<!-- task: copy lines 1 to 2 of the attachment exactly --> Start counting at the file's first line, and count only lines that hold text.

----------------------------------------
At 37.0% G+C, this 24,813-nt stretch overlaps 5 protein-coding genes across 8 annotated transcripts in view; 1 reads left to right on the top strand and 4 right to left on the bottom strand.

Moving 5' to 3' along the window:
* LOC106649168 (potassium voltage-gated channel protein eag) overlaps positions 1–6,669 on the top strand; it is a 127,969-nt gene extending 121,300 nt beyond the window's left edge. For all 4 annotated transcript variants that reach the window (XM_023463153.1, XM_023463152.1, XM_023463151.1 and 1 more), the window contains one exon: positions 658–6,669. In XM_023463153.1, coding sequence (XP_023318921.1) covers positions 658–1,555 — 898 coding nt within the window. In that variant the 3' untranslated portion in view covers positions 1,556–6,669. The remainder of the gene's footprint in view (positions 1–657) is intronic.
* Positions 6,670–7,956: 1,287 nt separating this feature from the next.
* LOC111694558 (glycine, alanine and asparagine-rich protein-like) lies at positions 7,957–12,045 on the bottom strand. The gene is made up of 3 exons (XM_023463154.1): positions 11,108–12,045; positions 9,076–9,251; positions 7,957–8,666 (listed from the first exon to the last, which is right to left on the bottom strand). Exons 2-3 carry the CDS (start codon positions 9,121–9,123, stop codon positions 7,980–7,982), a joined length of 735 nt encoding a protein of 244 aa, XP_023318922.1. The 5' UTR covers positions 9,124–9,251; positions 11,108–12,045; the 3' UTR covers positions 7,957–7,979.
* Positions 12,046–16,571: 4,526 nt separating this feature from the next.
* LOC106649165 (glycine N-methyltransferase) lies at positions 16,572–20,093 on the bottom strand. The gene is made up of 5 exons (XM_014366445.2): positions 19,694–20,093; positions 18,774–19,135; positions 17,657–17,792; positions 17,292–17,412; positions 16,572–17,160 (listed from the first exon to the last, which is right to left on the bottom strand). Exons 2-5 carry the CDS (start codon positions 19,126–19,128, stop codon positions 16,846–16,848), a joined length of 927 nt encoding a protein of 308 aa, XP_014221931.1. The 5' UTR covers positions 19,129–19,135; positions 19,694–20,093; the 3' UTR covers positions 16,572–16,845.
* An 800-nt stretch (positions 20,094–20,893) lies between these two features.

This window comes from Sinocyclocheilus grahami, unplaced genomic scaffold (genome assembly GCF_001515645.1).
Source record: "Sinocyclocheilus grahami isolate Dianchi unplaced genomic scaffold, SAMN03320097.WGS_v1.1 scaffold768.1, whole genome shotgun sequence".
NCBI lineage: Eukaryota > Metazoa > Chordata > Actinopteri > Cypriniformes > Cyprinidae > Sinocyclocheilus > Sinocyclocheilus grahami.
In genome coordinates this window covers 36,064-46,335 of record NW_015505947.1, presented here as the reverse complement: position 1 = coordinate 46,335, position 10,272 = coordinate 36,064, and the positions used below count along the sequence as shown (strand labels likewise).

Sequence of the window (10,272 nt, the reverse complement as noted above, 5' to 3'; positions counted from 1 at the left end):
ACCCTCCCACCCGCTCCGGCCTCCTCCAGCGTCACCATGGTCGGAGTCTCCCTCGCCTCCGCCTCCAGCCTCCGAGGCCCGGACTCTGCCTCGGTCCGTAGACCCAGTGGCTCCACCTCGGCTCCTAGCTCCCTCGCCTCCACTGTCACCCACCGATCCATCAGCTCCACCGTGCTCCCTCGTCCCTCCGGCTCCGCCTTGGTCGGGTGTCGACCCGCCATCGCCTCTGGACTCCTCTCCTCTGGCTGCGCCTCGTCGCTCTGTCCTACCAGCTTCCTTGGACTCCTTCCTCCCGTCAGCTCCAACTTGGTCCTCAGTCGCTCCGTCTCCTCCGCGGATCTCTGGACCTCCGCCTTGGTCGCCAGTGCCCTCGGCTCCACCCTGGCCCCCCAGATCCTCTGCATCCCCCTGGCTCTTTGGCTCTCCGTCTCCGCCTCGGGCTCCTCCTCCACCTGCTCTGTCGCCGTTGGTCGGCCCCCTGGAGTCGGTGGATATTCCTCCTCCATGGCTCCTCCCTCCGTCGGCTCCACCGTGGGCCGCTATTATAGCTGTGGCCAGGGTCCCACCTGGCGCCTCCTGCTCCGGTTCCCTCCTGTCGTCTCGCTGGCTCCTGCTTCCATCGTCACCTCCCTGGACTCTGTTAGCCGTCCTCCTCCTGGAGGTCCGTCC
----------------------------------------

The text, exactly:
At 37.0% G+C, this 24,813-nt stretch overlaps 5 protein-coding genes across 8 annotated transcripts in view; 1 reads left to right on the top strand and 4 right to left on the bottom strand.

Moving 5' to 3' along the window: